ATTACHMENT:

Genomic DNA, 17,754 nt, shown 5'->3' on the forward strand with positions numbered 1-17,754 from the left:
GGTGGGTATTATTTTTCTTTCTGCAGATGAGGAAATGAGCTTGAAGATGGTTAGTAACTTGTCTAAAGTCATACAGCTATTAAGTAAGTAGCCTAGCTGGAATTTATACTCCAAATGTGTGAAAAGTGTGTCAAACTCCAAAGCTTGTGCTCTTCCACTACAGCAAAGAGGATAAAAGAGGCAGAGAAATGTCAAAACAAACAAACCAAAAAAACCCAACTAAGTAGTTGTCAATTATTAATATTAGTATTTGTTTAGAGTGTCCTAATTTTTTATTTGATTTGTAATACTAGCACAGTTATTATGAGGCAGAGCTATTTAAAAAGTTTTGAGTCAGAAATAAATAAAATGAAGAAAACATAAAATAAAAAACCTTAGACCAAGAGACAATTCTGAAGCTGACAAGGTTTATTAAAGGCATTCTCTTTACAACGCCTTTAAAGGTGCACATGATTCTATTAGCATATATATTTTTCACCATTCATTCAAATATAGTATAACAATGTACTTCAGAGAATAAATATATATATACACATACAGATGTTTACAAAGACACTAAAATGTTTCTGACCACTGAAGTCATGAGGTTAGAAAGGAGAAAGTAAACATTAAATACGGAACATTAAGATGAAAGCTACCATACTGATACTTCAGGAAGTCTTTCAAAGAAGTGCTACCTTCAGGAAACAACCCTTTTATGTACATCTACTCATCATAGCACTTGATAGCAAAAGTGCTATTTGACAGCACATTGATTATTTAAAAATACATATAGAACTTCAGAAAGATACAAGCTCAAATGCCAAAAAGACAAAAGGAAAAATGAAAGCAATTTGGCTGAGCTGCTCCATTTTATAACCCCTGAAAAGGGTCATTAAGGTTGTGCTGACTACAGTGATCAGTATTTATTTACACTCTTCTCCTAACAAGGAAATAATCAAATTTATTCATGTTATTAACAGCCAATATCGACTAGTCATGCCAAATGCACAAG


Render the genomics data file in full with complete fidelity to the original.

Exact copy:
Genomic DNA, 17,754 nt, shown 5'->3' on the forward strand with positions numbered 1-17,754 from the left:
GGTGGGTATTATTTTTCTTTCTGCAGATGAGGAAATGAGCTTGAAGATGGTTAGTAACTTGTCTAAAGTCATACAGCTATTAAGTAAGTAGCCTAGCTGGAATTTATACTCCAAATGTGTGAAAAGTGTGTCAAACTCCAAAGCTTGTGCTCTTCCACTACAGCAAAGAGGATAAAAGAGGCAGAGAAATGTCAAAACAAACAAACCAAAAAAACCCAACTAAGTAGTTGTCAATTATTAATATTAGTATTTGTTTAGAGTGTCCTAATTTTTTATTTGATTTGTAATACTAGCACAGTTATTATGAGGCAGAGCTATTTAAAAAGTTTTGAGTCAGAAATAAATAAAATGAAGAAAACATAAAATAAAAAACCTTAGACCAAGAGACAATTCTGAAGCTGACAAGGTTTATTAAAGGCATTCTCTTTACAACGCCTTTAAAGGTGCACATGATTCTATTAGCATATATATTTTTCACCATTCATTCAAATATAGTATAACAATGTACTTCAGAGAATAAATATATATATACACATACAGATGTTTACAAAGACACTAAAATGTTTCTGACCACTGAAGTCATGAGGTTAGAAAGGAGAAAGTAAACATTAAATACGGAACATTAAGATGAAAGCTACCATACTGATACTTCAGGAAGTCTTTCAAAGAAGTGCTACCTTCAGGAAACAACCCTTTTATGTACATCTACTCATCATAGCACTTGATAGCAAAAGTGCTATTTGACAGCACATTGATTATTTAAAAATACATATAGAACTTCAGAAAGATACAAGCTCAAATGCCAAAAAGACAAAAGGAAAAATGAAAGCAATTTGGCTGAGCTGCTCCATTTTATAACCCCTGAAAAGGGTCATTAAGGTTGTGCTGACTACAGTGATCAGTATTTATTTACACTCTTCTCCTAACAAGGAAATAATCAAATTTATTCATGTTATTAACAGCCAATATCGACTAGTCATGCCAAATGCACAAG